Established in 1899, Suntory Group is one of the oldest companies in Japan that distributes alcoholic beverages and soft drinks as well as health and wellness products locally and worldwide. Unlike other companies that outsource concept design works, Suntory has its own concept design department.
Traditionally, once a design is finalized by the concept design department, it could take between 6 to 9 months before production starts. This is because Suntory has to purchase aluminum molds from external manufacturers. This delay often means new design ideas have to be abandoned due to time constraints.
Another challenge that the concept design team faced was realizing quality designs that were both complex yet lightweight and this was particularly increasing in difficulty over the years.
In seeking out a solution, Suntory initially turned to computer simulation and a cutting machine to shorten the lead time for their design processing, but the results didn’t turn out satisfactory enough for them.
The company then flirted with the idea of using an in-house 3D printer to create molds, since resin could replace metal. Additionally, the mold surface had to be smooth enough to project an ideal plastic bottle appearance.
With those requirements in mind, Suntory settled on using the Objet Eden 260VS, a Stratasys PolyJet 3D Printer, that could utilize various types of resin and had excellent forming speed.
With the in-house 3D printer, Suntory only took as little as 3 days to complete a trial production evaluation, which was a stark contrast to the 1 ½ months it took using traditional molds. They were also able to increase the number of trial productions in a given timeframe with the use of a 3D printer and created more evaluation options for themselves.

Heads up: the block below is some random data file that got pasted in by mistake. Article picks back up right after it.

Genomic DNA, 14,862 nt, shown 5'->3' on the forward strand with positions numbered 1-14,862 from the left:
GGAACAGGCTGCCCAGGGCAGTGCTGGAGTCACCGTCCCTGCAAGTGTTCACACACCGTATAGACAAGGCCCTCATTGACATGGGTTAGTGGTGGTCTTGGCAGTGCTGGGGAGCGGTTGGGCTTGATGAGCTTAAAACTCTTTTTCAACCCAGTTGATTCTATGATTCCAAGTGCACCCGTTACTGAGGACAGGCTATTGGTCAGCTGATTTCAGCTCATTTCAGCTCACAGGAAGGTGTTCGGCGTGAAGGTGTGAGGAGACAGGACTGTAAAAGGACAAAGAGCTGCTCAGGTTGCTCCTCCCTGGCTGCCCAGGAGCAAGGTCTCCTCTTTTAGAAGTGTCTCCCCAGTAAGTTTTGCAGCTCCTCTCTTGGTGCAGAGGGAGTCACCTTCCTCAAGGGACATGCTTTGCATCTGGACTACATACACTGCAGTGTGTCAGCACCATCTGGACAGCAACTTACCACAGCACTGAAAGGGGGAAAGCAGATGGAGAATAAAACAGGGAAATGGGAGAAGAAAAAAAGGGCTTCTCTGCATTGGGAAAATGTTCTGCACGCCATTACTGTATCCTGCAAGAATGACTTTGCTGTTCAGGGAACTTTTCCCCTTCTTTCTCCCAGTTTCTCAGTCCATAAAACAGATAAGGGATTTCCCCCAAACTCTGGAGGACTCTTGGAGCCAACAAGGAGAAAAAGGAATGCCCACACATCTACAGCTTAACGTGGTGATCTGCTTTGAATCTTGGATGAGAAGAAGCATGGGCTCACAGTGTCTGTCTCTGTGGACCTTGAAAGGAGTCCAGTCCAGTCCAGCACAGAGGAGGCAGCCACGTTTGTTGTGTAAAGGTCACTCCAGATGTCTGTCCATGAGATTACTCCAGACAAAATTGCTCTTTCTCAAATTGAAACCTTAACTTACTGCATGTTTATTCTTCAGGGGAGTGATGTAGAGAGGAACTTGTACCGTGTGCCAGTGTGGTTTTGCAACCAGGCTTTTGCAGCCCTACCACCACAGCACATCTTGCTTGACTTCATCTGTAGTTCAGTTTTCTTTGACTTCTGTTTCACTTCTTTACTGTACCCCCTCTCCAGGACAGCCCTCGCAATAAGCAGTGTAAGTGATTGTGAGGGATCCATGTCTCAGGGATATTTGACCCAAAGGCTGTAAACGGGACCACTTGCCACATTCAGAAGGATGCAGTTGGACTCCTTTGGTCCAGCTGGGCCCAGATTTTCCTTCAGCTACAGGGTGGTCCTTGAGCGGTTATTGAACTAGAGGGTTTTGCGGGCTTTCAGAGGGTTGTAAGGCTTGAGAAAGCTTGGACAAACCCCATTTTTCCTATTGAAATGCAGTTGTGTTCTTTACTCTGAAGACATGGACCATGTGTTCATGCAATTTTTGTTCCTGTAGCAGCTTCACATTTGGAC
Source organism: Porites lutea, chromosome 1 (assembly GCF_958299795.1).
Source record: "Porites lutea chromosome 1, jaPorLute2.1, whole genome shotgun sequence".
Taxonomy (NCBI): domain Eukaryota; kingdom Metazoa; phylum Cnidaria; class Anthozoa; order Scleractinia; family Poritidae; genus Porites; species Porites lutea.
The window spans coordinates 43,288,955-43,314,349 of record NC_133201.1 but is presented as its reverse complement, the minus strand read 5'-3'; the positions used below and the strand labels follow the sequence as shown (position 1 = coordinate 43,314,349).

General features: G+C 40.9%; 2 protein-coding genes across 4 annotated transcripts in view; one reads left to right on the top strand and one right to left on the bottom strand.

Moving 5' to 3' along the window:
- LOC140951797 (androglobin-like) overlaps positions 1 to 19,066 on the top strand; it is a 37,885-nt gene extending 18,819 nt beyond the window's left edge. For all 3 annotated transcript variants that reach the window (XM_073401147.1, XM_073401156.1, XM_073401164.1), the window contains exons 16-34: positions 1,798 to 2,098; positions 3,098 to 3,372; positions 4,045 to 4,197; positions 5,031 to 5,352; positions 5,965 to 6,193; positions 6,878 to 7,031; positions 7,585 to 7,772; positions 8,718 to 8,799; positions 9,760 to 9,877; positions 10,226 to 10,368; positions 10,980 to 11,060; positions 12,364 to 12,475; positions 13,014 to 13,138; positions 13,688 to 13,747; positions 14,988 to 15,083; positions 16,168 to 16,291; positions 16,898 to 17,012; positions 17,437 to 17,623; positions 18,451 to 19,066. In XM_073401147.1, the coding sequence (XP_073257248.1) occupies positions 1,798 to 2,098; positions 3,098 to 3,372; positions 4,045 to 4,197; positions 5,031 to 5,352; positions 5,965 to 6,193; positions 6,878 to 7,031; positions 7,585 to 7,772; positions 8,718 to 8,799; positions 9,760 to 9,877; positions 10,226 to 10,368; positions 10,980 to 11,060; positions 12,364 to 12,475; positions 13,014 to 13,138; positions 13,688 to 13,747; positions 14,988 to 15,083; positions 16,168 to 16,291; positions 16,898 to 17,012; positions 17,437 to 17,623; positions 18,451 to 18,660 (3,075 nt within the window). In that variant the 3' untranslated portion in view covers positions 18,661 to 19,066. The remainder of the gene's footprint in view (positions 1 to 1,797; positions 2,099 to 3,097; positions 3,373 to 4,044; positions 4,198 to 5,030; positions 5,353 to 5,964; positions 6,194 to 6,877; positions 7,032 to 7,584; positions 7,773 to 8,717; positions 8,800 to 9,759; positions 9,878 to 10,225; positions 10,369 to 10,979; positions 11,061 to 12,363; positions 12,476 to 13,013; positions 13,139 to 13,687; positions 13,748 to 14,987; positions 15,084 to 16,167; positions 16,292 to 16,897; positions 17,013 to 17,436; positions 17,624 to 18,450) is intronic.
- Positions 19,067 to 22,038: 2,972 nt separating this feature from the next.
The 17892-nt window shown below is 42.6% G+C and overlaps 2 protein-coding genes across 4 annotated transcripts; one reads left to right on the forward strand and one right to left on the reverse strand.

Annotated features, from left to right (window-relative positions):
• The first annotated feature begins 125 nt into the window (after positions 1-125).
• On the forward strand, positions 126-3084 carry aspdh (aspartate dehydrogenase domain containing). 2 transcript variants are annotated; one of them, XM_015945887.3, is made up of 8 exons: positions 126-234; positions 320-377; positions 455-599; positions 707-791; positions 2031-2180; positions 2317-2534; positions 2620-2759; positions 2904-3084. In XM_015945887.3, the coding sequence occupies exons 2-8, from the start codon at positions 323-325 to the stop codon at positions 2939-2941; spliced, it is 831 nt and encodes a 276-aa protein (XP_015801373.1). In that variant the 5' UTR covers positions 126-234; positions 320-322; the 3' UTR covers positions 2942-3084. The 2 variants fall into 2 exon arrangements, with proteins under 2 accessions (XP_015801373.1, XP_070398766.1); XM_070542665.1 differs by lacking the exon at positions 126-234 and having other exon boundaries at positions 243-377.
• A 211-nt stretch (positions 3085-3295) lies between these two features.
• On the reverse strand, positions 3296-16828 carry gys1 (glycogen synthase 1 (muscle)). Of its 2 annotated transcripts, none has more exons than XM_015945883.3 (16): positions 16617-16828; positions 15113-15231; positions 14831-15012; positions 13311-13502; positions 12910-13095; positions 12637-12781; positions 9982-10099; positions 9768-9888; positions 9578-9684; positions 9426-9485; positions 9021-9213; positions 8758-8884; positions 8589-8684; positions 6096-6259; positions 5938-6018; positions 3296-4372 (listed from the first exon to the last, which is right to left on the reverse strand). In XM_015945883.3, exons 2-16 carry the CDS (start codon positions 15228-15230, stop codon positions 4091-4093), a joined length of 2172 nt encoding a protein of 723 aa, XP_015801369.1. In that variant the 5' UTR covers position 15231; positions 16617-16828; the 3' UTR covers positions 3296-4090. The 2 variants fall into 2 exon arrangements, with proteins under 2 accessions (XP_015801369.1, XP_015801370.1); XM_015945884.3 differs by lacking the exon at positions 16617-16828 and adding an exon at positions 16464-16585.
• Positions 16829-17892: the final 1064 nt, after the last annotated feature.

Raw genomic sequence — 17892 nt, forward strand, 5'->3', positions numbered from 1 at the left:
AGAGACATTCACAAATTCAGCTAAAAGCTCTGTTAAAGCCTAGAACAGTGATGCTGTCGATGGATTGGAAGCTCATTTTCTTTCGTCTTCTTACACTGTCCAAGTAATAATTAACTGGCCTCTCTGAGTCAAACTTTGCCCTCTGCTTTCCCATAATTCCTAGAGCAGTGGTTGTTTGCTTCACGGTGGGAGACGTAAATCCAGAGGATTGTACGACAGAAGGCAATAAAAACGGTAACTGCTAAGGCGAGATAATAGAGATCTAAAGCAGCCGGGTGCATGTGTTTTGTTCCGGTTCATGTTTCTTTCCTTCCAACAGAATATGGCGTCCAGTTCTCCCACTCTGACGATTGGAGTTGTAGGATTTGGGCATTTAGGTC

Some package engineers were also trained in 3D CAD because of the 3D printer, which in turn allowed them to discuss 3D CAD drawings with concept designers. This resulted in a dramatic improvement in the accuracy of each evaluation.
“Because it sometimes only takes three days to complete a trial production evaluation, concept designers, marketing personnel, package engineers and product engineers can have communications based on the actual trial product and data,” said Tatsuki Kado, Supervisor of Packing Material Department, SCM Division.
The success of the 3D printed resin molds has since led to other companies within Suntory Group, like America-based Beam Suntory and Europe-based Orangina Schweppes and more to indicate their intention to introduce this technology immediately, because of the extremely short trial production cycle. There are also plans to apply the technology to Suntory’s alcoholic beverage divisions and others, as well as use it for more efficient production of tools and fixtures.